One post that was among the top-shared ones this week, is a picture that includes contact information of rescue teams of both officials and civilians. When realizing that some people were unable to upload the picture due to poor internet connections caused by the heavy rain, an up-to-date and full-text version was quickly shared by netizens.

Some Weibo users listed various methods to get assistance for hearing-impaired and deaf-mute people affected by the floods, advising people to download various apps to help to communicate and translate.

Besides the more general practical advice and emergency action plans shared by Chinese social media users, there are also those who pay attention to the importance of personal hygiene during these times. Some are sending out information about menstrual hygiene needs during floods, reminding women to frequently change sanitary pads and try to keep the genital area clean and dry due to the risk of infection. A hashtag related to menstruation during the flooding momentarily ranked fifth in the top search lists (#河南暴雨 如果你出在经期<).

Information on mental health support is disseminated all across social media.

People also try to provide mental support in other ways. A student orchestra spontaneously performed at the Zhengzhou station, where dozens of passengers were left stranded in the night. The video clips of the performance went viral, with the young musicians playing two widely-known songs, “My People, My Country” (我和我的祖国) and “Ode to the Motherland” (歌唱祖国). Many social media users shared the clips and expressed how the performance moved them to tears.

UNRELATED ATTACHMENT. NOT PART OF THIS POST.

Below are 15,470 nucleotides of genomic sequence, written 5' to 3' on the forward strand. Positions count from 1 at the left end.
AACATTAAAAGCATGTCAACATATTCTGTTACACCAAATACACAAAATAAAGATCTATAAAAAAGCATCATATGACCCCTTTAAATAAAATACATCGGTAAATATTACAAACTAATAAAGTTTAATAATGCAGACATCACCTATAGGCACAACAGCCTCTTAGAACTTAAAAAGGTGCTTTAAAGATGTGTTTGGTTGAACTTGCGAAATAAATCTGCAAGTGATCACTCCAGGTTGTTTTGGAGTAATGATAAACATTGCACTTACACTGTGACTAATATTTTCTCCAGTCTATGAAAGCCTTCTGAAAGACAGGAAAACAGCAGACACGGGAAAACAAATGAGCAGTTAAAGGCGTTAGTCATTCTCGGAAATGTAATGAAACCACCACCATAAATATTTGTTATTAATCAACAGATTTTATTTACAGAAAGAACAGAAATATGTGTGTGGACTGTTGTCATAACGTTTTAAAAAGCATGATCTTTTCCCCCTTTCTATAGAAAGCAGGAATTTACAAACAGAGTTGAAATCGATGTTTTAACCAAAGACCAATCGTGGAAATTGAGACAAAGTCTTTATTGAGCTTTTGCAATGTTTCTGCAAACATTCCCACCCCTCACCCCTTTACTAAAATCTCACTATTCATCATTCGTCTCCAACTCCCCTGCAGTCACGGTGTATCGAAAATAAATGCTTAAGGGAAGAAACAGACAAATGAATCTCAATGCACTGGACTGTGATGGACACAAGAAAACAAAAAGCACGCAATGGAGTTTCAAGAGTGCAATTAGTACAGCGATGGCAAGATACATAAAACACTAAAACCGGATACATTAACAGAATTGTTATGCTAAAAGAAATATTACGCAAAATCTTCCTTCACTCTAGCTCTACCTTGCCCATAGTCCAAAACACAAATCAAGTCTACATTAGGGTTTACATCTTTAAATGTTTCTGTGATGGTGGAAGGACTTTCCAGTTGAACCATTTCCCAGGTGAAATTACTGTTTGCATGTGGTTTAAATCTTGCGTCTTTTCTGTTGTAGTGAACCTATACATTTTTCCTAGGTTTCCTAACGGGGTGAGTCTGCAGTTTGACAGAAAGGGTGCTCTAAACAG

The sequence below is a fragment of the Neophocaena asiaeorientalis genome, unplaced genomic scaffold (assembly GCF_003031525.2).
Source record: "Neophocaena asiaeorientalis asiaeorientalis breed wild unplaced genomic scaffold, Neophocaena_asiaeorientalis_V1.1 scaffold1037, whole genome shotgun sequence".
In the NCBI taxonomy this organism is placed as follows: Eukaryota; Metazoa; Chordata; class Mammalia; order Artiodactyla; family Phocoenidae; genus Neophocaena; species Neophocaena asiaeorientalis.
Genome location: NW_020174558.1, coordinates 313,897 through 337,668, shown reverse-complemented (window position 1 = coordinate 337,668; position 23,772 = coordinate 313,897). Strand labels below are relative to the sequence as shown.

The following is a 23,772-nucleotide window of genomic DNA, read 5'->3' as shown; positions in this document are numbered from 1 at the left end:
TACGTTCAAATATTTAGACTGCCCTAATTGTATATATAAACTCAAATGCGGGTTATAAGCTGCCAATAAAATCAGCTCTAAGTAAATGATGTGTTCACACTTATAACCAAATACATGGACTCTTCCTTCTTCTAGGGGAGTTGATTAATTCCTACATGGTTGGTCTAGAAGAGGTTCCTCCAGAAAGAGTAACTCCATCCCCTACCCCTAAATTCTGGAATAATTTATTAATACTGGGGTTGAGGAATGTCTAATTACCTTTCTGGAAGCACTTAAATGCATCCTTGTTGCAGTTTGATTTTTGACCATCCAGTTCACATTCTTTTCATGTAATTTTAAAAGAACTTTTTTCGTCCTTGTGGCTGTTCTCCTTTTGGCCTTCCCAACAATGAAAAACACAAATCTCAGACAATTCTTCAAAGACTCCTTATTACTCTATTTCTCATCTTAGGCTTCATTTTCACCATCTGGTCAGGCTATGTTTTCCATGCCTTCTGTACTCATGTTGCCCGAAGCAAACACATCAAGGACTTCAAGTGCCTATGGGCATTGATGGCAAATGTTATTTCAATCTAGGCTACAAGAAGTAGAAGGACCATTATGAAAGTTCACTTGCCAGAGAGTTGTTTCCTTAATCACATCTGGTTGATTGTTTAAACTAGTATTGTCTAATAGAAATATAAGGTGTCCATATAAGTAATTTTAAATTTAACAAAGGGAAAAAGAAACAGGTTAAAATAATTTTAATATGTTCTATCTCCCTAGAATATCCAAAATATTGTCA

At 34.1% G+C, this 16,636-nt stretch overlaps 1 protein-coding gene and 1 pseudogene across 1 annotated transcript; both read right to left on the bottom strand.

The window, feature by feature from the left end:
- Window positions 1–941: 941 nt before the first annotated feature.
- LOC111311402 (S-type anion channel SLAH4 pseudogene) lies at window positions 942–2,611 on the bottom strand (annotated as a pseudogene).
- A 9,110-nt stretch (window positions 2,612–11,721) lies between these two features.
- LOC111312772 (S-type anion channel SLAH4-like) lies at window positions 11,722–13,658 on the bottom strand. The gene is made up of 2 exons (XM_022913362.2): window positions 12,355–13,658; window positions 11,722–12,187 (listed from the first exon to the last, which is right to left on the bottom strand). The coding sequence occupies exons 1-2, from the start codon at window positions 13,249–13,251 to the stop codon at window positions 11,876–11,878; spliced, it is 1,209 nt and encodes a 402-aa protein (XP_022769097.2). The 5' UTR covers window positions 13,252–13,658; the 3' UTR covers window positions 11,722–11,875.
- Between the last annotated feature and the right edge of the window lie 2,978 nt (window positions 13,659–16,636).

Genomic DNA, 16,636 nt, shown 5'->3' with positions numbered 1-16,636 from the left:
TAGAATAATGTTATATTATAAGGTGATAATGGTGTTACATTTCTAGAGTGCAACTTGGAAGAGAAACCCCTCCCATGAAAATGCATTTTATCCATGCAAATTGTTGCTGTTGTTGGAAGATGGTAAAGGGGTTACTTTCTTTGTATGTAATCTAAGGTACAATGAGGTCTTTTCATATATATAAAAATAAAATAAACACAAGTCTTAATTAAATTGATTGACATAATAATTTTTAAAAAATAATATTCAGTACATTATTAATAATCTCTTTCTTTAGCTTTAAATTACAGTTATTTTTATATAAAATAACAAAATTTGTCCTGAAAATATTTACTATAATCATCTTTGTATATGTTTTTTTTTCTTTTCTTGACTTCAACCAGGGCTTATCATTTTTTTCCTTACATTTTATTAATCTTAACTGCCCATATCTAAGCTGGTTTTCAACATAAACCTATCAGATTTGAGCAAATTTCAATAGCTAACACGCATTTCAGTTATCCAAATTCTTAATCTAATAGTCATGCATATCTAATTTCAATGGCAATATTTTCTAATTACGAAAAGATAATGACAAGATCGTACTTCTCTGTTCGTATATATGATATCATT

Some video clips that show how ordinary people save ordinary people amid such a natural disaster have also been widely shared. One video shows citizens of Zhengzhou standing in a line and use a rope to pull people from an underground floor where they were trapped by the water flooded.

In all the aforementioned ways and many more, Weibo has become a public platform for Chinese people to respond to the Henan disaster, efficiently communicate and keep track of help requests, organize and disseminate related information, and provide access to timely knowledge and relevant advice.

With so many online influencers and ordinary netizens voluntarily joining in, the online information flows are quickly circulating, allowing for necessary public communication channels while other resources and communication methods are still overwhelmed or in the making. The last time Weibo was used as an efficient emergency communication tool was during the early days of the COVID19 outbreak in Wuhan.

“Please stand strong, Zhengzhou” and “Hang on, Henan,” many commenters write: “Help is underway!”

Also see our previous article on the situation in Zhengzhou here.

By Wendy Huang

Spotted a mistake or want to add something? Please let us know in comments below or email us. Please note that your comment below will need to be manually approved if you’re a first-time poster here.

©2021 Whatsonweibo. All rights reserved. Do not reproduce our content without permission – you can contact us at info@whatsonweibo.com